“Biden basically faced the same issue that Trump faced,” said Vali Nasr, who was a senior adviser to Richard C. Holbrooke, Mr. Obama’s special representative on Afghanistan and Pakistan, “and his answer was the same — we’re not going to go back in, we have to get out.”
Republican criticism now, he added, was brazenly hypocritical. “They’re the ones who released all these Taliban commanders, they’re the ones who signed this deal,” he said.
Mark T. Esper, a defense secretary under Mr. Trump, agreed that the deal was flawed and in fact argued against drawing down further in the final months of the last administration before being fired in November. In recent days, he said, “there were more options available to President Biden” than simply continuing Mr. Trump’s withdrawal.
“He could have tried to go back to the table with the Taliban and renegotiate,” Mr. Esper said on CNN. “He could have demanded, as I argued, that they agree to the conditions they established or they agreed to in the agreement and that we use military power to compel them to do that.”
How we arrived at this stage of the Afghanistan war must be viewed from the start of the mission. Republicans will not tell their constituents that , but Foreign Affairs presses the point continuously.
‘’In the aftermath of 9/11, intervention in Afghanistan took on enormous importance for the Bush administration, which was determined to prevent another catastrophic attack on American soil. But the administration had no desire to garrison Afghanistan indefinitely, so it chose to help build a successor regime to the Taliban that could presumably govern the country on its own one day—and ensure that it didn’t again become a safe haven for terrorists. The invasion of Afghanistan and the ousting of the Taliban went surprisingly smoothly, producing a quick, low-cost victory. In the flush of this initial success, the Bush administration was led to believe that the follow-up nation-building mission could be similarly easy.
The Bush administration’s first mistake was a failure to fully appreciate the geographic obstacles in the way of an Afghan reconstruction effort. Afghanistan is on the other side of the world from the United States, and in addition to being landlocked and inaccessible, it is surrounded by several powerful and predatory neighbors, including Iran, Pakistan, and nearby Russia. The only way the United States could get most of its forces and their supplies into or out of Afghanistan was through or over Pakistan—a country that did not share American objectives there and actively sought to subvert them.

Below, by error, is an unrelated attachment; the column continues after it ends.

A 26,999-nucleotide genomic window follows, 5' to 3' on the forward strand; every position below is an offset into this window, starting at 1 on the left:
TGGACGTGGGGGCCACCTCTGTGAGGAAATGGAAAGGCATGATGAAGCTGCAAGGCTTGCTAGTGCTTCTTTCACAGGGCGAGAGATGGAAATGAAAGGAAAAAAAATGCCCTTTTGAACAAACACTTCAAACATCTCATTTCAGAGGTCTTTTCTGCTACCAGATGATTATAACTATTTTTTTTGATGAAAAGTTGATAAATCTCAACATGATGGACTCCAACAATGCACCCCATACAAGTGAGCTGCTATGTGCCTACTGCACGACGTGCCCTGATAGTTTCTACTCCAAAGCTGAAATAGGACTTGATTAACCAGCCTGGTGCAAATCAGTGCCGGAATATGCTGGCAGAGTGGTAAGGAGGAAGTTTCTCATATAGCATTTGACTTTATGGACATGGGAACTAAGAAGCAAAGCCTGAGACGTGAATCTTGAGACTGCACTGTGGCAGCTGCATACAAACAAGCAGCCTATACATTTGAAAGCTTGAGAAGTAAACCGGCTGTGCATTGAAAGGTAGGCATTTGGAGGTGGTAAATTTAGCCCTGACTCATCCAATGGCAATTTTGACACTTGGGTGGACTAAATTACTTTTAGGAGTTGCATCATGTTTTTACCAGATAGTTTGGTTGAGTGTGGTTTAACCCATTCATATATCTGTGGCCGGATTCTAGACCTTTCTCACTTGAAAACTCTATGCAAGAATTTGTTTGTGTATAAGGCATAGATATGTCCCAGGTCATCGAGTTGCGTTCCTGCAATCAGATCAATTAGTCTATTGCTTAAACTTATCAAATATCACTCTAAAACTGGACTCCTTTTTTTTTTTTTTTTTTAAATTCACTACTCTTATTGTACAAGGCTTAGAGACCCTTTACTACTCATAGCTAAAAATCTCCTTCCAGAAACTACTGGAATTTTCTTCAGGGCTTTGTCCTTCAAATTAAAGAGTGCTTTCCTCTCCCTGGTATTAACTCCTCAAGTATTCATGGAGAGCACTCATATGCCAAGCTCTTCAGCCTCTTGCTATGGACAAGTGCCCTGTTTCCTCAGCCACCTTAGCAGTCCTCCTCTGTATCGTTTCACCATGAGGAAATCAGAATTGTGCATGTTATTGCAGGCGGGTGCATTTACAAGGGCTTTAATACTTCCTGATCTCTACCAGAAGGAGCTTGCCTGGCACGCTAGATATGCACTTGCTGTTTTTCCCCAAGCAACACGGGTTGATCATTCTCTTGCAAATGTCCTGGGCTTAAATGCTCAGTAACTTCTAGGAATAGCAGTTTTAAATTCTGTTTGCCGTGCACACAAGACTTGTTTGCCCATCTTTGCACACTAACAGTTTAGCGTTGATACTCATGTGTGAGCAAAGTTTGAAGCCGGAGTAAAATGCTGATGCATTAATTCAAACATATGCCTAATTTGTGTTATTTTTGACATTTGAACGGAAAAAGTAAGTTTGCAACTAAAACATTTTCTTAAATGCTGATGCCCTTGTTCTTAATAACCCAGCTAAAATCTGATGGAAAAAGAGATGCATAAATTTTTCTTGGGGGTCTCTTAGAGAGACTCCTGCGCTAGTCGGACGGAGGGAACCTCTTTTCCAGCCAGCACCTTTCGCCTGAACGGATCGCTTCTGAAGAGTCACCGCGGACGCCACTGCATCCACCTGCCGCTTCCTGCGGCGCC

Moreover, the population of Afghanistan was considerably larger than that of any other country involved in a post–World War II U.S. intervention: in 2001, Afghanistan had almost twice as many people as wartime South Vietnam. Typically, the troop-to-population ratio is an important determinant of the success of a stabilization operation. Two years before the invasion of Afghanistan, in 1999, the United States and its NATO allies had deployed 50,000 troops to stabilize Kosovo, a country of 1.9 million. Afghanistan’s population in 2001 was 21.6 million—yet by the end of 2002, there were only around 8,000 U.S. troops in a country that was more than ten times Kosovo’s size and had no army or police force of its own. There simply weren’t enough U.S. boots on the ground to secure the country the United States had captured.
One reason for the relatively small deployment was that the Bush administration did not intend for U.S. forces to assume peacekeeping or public security responsibilities—rather, they focused exclusively on tracking down residual al Qaeda elements, at the expense of the foundational security required to build a functioning state. The Bush administration also neglected to commit the necessary financial resources to the Afghan stabilization effort. In Bosnia, the United States and other donors had provided economic assistance amounting to $1,600 per inhabitant per year for the first several years after that war. The comparable figure in Afghanistan amounted to $50 per person—a paltry sum.’’